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I believe this is a common phenomenon in mathematics, but surprisingly, no such list has been created on this site. I don't know if it's of value, just out of curiosity, I want to see more examples. So my request is:

Theorems in the form of "if and only if" that the proof of one direction is extremely EASY, or intuitive, or make use of some standard techniques (e.g. diagram chasing), while the other one is extremely HARD, or counterintuitive, or require a certain amount of creativity. The 'if and only if' formulation should be as natural as possible.

Thanks in advance.

Edit: I know this question is somewhat ill-posed. A better one: Theorems in the form of “if and only if” such that the proofs of BOTH directions are nontrivial

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    $\begingroup$ One of my college professors likened this phenomenon to running one's palm along one's face. Down is easy; up is not. $\endgroup$ – Blue Jan 11 '19 at 5:21
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    $\begingroup$ That's a good metaphor! $\endgroup$ – YuiTo Cheng Jan 11 '19 at 5:23
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    $\begingroup$ The reason nobody has created such a list may be the fact that most (nontrivial) "iff" theorems belong on your list. It would be more interesting to see a list of "iff" theorems where both directions are nontrivial. $\endgroup$ – bof Jan 11 '19 at 5:39
  • $\begingroup$ @bof done, see math.stackexchange.com/questions/3069590/… $\endgroup$ – YuiTo Cheng Jan 11 '19 at 7:57
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    $\begingroup$ You cannot make such a question more specific. You are asking for a list of things of a certain nature, where that set is known to be enormous. Any answer is either just one among many with no way to determine a clear "best" or requires thousands of pages to sufficiently answer in one go. This is textbook classic VTC:TB. $\endgroup$ – Nij Jan 11 '19 at 9:57
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"A compact 3-manifold is simply-connected if and only if it is homeomorphic to the 3-sphere."

One direction [only if] is the Poincaré conjecture. The other direction shouldn't be too bad hopefully.

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Let $n$ be a positive integer. The equation $x^n+y^n=z^n$ is solvable in positive integers $x,y,z$ iff $n\le2$.

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The bisectors of two angles of a triangle are of equal length if and only if the two bisected angles are equal. If the two angles are equal, the triangle is isosceles and the proof is very easy. However proving that a triangle must be isosceles if the bisectors of two of its angles are of equal length seems to be quite difficult.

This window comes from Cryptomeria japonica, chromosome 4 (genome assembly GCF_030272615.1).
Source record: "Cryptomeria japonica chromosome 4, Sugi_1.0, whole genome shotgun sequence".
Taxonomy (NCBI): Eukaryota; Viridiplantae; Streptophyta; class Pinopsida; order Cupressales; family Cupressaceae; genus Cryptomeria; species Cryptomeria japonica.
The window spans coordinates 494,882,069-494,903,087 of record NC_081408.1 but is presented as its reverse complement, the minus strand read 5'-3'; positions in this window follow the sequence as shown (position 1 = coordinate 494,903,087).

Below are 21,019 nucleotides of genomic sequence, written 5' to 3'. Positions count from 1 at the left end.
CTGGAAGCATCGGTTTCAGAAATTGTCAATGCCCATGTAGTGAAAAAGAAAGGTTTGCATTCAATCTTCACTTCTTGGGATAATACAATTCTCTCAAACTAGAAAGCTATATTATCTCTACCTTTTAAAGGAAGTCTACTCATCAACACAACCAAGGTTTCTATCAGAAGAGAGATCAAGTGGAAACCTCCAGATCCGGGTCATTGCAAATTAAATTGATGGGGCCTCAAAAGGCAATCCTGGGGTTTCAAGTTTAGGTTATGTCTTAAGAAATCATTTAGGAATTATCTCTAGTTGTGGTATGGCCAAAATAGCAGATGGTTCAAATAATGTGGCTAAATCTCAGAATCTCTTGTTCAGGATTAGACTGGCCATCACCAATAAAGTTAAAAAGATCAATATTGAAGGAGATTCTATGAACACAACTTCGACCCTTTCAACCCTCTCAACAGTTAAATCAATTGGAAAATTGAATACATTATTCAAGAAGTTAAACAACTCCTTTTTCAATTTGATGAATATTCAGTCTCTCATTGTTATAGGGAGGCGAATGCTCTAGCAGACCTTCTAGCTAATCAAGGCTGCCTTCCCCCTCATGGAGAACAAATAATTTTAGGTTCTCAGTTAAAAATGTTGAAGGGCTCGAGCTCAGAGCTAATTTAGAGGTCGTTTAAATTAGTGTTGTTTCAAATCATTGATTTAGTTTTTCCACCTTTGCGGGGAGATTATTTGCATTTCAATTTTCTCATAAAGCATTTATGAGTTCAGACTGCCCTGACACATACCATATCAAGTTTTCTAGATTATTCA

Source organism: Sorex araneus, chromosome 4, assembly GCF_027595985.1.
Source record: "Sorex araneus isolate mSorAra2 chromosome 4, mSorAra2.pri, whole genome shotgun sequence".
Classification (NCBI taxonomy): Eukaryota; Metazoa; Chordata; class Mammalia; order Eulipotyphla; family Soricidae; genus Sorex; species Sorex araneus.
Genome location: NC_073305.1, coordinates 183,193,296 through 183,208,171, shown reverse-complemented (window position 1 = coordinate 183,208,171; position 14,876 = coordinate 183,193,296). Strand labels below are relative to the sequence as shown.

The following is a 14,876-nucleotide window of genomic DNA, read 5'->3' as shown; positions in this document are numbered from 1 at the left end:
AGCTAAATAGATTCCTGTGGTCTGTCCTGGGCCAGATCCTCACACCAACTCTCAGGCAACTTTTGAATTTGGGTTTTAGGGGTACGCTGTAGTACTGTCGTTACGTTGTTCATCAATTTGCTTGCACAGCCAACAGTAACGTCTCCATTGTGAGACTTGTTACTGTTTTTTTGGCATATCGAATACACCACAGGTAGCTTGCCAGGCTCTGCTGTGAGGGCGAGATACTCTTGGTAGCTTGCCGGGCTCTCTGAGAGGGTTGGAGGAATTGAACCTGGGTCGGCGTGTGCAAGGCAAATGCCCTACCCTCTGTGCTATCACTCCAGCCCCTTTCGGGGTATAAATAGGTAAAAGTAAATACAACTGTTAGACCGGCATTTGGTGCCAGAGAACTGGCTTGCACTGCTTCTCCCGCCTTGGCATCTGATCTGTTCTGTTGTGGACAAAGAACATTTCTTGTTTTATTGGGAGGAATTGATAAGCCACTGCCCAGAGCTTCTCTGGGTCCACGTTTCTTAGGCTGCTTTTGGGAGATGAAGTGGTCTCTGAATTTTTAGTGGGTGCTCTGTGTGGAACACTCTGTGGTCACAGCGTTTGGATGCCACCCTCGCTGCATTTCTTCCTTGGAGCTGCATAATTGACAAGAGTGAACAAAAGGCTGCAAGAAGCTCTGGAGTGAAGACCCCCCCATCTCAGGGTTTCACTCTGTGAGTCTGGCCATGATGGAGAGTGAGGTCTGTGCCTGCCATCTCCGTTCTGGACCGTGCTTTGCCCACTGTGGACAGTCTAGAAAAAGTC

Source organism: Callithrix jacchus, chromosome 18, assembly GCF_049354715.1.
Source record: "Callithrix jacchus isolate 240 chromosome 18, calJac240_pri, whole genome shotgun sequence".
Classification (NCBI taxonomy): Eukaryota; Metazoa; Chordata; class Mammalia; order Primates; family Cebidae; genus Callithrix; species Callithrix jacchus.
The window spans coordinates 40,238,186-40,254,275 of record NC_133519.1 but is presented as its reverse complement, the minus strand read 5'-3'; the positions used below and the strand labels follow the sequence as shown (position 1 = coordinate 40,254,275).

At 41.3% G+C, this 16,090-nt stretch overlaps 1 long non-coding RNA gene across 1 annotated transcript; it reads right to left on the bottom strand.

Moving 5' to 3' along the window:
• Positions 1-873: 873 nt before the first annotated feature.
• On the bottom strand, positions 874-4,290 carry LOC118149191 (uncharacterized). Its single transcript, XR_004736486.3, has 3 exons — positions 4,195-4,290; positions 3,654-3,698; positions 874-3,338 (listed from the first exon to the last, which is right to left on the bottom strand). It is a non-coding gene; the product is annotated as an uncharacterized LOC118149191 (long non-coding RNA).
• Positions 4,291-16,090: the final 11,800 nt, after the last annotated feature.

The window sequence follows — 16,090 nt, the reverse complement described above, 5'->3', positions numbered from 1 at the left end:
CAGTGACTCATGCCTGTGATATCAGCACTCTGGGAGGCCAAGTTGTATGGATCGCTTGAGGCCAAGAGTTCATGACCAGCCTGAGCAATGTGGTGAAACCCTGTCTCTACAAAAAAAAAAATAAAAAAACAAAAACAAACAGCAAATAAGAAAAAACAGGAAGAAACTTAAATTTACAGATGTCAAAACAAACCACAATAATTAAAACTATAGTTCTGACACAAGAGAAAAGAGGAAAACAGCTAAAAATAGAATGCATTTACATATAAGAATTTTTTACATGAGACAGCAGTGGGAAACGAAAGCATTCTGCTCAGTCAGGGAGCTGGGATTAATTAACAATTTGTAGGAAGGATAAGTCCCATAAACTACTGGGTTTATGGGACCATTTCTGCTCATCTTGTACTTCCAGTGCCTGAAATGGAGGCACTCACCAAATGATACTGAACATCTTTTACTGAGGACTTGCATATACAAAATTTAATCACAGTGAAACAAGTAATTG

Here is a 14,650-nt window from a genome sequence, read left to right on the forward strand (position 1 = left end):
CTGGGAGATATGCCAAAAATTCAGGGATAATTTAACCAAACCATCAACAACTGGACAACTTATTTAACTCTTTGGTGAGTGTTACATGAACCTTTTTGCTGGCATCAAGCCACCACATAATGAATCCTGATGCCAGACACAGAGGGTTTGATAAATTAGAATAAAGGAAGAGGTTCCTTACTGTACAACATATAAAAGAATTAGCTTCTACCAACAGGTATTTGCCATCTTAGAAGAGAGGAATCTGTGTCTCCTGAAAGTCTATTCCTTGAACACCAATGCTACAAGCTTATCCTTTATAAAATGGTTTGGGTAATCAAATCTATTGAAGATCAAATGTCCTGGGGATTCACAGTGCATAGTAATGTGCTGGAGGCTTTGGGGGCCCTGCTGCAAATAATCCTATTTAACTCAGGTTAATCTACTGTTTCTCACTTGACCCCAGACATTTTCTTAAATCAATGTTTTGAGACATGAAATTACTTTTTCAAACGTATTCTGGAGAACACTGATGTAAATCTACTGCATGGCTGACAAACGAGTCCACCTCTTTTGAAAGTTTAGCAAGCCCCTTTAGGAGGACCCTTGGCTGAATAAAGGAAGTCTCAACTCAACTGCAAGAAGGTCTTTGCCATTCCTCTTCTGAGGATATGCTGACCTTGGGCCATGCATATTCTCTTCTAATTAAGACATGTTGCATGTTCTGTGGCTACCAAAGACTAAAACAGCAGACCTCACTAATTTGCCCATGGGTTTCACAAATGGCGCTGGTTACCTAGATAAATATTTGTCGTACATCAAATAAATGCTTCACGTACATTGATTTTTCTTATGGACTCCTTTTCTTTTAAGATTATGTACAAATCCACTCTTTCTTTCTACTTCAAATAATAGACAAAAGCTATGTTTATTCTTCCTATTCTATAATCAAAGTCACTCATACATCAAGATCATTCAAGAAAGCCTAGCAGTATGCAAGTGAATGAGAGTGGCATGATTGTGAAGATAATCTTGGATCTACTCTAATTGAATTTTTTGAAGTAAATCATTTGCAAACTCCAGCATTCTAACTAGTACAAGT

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All planar graphs are $n$-colorable iff $n\ge4$.

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Integers $a * b = 944871836856449473$ and $b > a > 1$

iff

$a = 961748941$ and $b = 982451653$

If is trivial multiplication. Only if requires large prime factorization.

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    $\begingroup$ The hard direction only requires primality testing, not factorization. $\endgroup$ – bof Jan 11 '19 at 9:10
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The difficult part is not as difficult as some of the other answers, but perhaps the "if and only if" formulation is more natural: Kuratowski's theorem that a graph is planar if and only if it does not have a subgraph which is a subdivision of either $K_{3,3}$ or $K_5$.

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The product of topological spaces is compact if and only if all of them are compact. One direction is trivial because the projections are continuous and surjective functions. The another direction, well, is the axiom of choice.

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    $\begingroup$ Assuming they're all non-empty. $\endgroup$ – Arnaud D. Jan 11 '19 at 9:14
  • $\begingroup$ Actually, the projections always being surjective is also equivalent to the axiom of choice. $\endgroup$ – Marc Paul Jan 11 '19 at 12:30
  • $\begingroup$ @MarcPaul Would you mind explain a bit on why that is the case? I thought the projection of a product set onto its component looks pretty constructive to me. $\endgroup$ – BigbearZzz Jan 14 '19 at 22:00
  • $\begingroup$ @BgbearZzz Axiom of choice is equivalent to the statement that a product of non-empty sets is non-empty. So if AoC fails, the image of the projection map can be empty. And indeed, equipping each set with the discrete topology, and making sure that at least one of the sets is infinite, you obtain a contradiction to the 'easy' direction of the statement. $\endgroup$ – Marc Paul Jan 14 '19 at 22:59
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An even integer $n$ is the sum of two primes iff $n>2$.

("If" is Goldbach's conjecture, which is still open. "Only if" is trivial.)

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    $\begingroup$ There may be chances that Goldbach's conjecture is wrong... $\endgroup$ – YuiTo Cheng Jan 11 '19 at 9:20
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$\mathbb R^n$ has the structure of a real division algebra iff $n=1,2,4$ or $8$.

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